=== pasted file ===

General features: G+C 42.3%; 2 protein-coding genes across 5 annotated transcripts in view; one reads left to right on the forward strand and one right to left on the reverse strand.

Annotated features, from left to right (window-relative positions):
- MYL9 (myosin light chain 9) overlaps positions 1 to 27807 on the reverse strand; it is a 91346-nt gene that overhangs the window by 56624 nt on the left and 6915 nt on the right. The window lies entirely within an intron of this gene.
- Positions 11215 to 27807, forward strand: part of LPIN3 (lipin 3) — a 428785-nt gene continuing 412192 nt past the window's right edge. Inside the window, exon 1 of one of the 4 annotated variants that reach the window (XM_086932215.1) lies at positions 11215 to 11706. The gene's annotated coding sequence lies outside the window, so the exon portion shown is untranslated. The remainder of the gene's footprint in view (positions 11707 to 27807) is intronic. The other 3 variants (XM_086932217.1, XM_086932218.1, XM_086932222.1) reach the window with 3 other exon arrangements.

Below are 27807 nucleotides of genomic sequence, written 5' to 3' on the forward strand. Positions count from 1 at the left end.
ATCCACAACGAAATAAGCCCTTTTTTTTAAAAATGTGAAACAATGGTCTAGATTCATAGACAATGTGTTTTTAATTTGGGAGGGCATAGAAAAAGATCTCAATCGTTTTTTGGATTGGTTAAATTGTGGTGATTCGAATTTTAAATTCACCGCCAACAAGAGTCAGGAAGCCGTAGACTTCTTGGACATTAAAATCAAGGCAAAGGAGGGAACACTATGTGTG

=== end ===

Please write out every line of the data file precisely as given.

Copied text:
General features: G+C 42.3%; 2 protein-coding genes across 5 annotated transcripts in view; one reads left to right on the forward strand and one right to left on the reverse strand.

Annotated features, from left to right (window-relative positions):
- MYL9 (myosin light chain 9) overlaps positions 1 to 27807 on the reverse strand; it is a 91346-nt gene that overhangs the window by 56624 nt on the left and 6915 nt on the right. The window lies entirely within an intron of this gene.
- Positions 11215 to 27807, forward strand: part of LPIN3 (lipin 3) — a 428785-nt gene continuing 412192 nt past the window's right edge. Inside the window, exon 1 of one of the 4 annotated variants that reach the window (XM_086932215.1) lies at positions 11215 to 11706. The gene's annotated coding sequence lies outside the window, so the exon portion shown is untranslated. The remainder of the gene's footprint in view (positions 11707 to 27807) is intronic. The other 3 variants (XM_086932217.1, XM_086932218.1, XM_086932222.1) reach the window with 3 other exon arrangements.

Below are 27807 nucleotides of genomic sequence, written 5' to 3' on the forward strand. Positions count from 1 at the left end.
ATCCACAACGAAATAAGCCCTTTTTTTTAAAAATGTGAAACAATGGTCTAGATTCATAGACAATGTGTTTTTAATTTGGGAGGGCATAGAAAAAGATCTCAATCGTTTTTTGGATTGGTTAAATTGTGGTGATTCGAATTTTAAATTCACCGCCAACAAGAGTCAGGAAGCCGTAGACTTCTTGGACATTAAAATCAAGGCAAAGGAGGGAACACTATGTGTG